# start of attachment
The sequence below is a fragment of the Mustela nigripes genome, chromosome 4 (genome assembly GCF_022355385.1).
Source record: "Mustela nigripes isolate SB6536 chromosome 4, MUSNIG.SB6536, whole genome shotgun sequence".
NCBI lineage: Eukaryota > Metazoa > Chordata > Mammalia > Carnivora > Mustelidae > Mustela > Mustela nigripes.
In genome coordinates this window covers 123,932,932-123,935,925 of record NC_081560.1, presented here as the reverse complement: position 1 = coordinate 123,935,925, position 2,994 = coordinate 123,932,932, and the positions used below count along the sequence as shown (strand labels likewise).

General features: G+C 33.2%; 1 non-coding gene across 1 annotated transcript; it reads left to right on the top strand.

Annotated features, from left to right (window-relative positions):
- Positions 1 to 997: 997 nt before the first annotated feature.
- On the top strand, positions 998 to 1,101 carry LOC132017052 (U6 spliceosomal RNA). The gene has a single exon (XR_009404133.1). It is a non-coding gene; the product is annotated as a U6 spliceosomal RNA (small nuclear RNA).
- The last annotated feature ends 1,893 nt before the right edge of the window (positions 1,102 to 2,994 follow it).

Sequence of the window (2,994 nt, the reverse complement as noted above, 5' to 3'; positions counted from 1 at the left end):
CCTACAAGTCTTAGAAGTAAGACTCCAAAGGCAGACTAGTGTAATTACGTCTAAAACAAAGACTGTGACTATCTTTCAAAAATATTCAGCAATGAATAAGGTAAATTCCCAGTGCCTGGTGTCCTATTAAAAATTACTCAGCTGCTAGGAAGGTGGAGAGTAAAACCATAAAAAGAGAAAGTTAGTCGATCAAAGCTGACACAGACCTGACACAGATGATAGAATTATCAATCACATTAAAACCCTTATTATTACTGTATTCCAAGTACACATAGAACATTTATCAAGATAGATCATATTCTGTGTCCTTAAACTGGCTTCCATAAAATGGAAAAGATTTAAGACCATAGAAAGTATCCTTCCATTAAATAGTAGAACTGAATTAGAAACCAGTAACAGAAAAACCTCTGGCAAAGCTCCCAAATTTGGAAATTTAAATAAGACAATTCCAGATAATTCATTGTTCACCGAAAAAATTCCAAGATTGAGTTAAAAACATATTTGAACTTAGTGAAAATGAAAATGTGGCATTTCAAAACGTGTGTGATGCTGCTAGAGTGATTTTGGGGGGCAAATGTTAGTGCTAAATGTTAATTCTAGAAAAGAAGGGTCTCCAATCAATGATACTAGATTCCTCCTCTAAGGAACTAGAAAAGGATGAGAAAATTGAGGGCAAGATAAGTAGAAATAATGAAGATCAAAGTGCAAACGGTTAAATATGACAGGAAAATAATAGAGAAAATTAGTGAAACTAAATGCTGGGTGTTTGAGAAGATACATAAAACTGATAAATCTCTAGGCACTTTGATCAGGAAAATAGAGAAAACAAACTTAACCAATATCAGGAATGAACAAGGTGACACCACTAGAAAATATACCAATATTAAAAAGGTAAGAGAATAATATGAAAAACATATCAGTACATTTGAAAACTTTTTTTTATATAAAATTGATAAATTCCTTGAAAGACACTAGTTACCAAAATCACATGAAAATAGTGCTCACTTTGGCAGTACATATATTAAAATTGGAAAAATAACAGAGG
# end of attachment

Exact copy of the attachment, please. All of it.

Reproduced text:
The sequence below is a fragment of the Mustela nigripes genome, chromosome 4 (genome assembly GCF_022355385.1).
Source record: "Mustela nigripes isolate SB6536 chromosome 4, MUSNIG.SB6536, whole genome shotgun sequence".
NCBI lineage: Eukaryota > Metazoa > Chordata > Mammalia > Carnivora > Mustelidae > Mustela > Mustela nigripes.
In genome coordinates this window covers 123,932,932-123,935,925 of record NC_081560.1, presented here as the reverse complement: position 1 = coordinate 123,935,925, position 2,994 = coordinate 123,932,932, and the positions used below count along the sequence as shown (strand labels likewise).

General features: G+C 33.2%; 1 non-coding gene across 1 annotated transcript; it reads left to right on the top strand.

Annotated features, from left to right (window-relative positions):
- Positions 1 to 997: 997 nt before the first annotated feature.
- On the top strand, positions 998 to 1,101 carry LOC132017052 (U6 spliceosomal RNA). The gene has a single exon (XR_009404133.1). It is a non-coding gene; the product is annotated as a U6 spliceosomal RNA (small nuclear RNA).
- The last annotated feature ends 1,893 nt before the right edge of the window (positions 1,102 to 2,994 follow it).

Sequence of the window (2,994 nt, the reverse complement as noted above, 5' to 3'; positions counted from 1 at the left end):
CCTACAAGTCTTAGAAGTAAGACTCCAAAGGCAGACTAGTGTAATTACGTCTAAAACAAAGACTGTGACTATCTTTCAAAAATATTCAGCAATGAATAAGGTAAATTCCCAGTGCCTGGTGTCCTATTAAAAATTACTCAGCTGCTAGGAAGGTGGAGAGTAAAACCATAAAAAGAGAAAGTTAGTCGATCAAAGCTGACACAGACCTGACACAGATGATAGAATTATCAATCACATTAAAACCCTTATTATTACTGTATTCCAAGTACACATAGAACATTTATCAAGATAGATCATATTCTGTGTCCTTAAACTGGCTTCCATAAAATGGAAAAGATTTAAGACCATAGAAAGTATCCTTCCATTAAATAGTAGAACTGAATTAGAAACCAGTAACAGAAAAACCTCTGGCAAAGCTCCCAAATTTGGAAATTTAAATAAGACAATTCCAGATAATTCATTGTTCACCGAAAAAATTCCAAGATTGAGTTAAAAACATATTTGAACTTAGTGAAAATGAAAATGTGGCATTTCAAAACGTGTGTGATGCTGCTAGAGTGATTTTGGGGGGCAAATGTTAGTGCTAAATGTTAATTCTAGAAAAGAAGGGTCTCCAATCAATGATACTAGATTCCTCCTCTAAGGAACTAGAAAAGGATGAGAAAATTGAGGGCAAGATAAGTAGAAATAATGAAGATCAAAGTGCAAACGGTTAAATATGACAGGAAAATAATAGAGAAAATTAGTGAAACTAAATGCTGGGTGTTTGAGAAGATACATAAAACTGATAAATCTCTAGGCACTTTGATCAGGAAAATAGAGAAAACAAACTTAACCAATATCAGGAATGAACAAGGTGACACCACTAGAAAATATACCAATATTAAAAAGGTAAGAGAATAATATGAAAAACATATCAGTACATTTGAAAACTTTTTTTTATATAAAATTGATAAATTCCTTGAAAGACACTAGTTACCAAAATCACATGAAAATAGTGCTCACTTTGGCAGTACATATATTAAAATTGGAAAAATAACAGAGG